Amsterdam is a city called the “Venice of the North” because of their similarities of the urban design. According to Freddes (2012):

“Amsterdam is often compared with Venice, and not just because of their fame as mercantile cities. Both are comprised of a myriad of islands, linked by countless bridges over innumerable watercourses. You can only build on their weak subsoil after you have driven piles many metres deep into it. […] They do resemble each other, but they also differ drastically, and the difference goes back to their origins. […] Venice began in the water, a collection of natural islands that were gradually linked and ossified, and are still surrounded by the lagoon. Compared to this, Amsterdam is not a water city but an intermediate form of land and water city. From the start, the canals and islands were the work of the hand of man, just as are the dikes which tie in its o the city to its surroundings. This old difference has influenced the traffic patterns through the centuries.”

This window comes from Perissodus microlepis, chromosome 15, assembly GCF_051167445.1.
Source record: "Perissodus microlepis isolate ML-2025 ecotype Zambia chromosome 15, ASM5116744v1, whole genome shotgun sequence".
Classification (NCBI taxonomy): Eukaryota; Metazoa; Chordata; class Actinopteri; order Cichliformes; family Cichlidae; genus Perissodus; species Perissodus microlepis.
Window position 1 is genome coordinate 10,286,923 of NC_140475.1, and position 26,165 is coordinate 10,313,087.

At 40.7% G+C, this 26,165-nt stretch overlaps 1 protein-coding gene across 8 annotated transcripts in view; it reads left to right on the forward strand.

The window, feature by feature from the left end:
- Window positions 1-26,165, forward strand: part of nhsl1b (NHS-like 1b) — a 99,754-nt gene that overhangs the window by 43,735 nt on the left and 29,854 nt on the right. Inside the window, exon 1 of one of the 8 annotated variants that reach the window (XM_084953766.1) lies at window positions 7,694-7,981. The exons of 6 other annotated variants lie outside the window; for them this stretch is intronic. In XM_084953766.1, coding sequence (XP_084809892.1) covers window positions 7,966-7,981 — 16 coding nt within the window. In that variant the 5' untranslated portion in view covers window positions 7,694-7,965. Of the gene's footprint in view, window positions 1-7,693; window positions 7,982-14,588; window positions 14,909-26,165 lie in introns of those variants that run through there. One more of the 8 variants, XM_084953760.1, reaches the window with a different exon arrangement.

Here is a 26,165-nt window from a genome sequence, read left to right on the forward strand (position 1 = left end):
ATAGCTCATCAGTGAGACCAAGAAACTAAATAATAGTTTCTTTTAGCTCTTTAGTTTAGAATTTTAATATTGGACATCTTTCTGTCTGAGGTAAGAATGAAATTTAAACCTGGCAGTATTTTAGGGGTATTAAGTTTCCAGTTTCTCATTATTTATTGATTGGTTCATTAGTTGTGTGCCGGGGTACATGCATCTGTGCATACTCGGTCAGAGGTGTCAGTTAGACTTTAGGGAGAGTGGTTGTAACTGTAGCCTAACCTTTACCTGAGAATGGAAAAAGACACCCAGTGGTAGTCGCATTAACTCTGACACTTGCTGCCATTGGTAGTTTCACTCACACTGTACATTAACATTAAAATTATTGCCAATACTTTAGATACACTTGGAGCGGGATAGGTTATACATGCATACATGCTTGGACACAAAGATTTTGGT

The Grachten Museum (n.d.) offers an insight about the history of Amsterdam urban setup and the relationship with the architecture, work and life of their inhabitants and visitors. An immersive display combined with a projection on an urban-scale model shows views of Amsterdam’s canals over the years.

I was able to scout the whole historical center and I could find a good match between Oudezijds Voorburgwal and the Calle Larga (actually tiny fondamenta between Ponte del Megio and San Giacomo dell’Orio) in Venice. While I was sketching, a local guide was telling to a couple of tourists that this spot is called “Little Venice”, because “the buildings are going directly into the canal”. A little Venice in a Venice of the North.

In both sites I was next (In the middle I would say) to an outdoor place of a bar/restaurant.

Freddes, F. (2012). A Millennium Of Amsterdam. Thoth Publisher, UK.
Grachtenmuseum Amsterdam. (n.d.).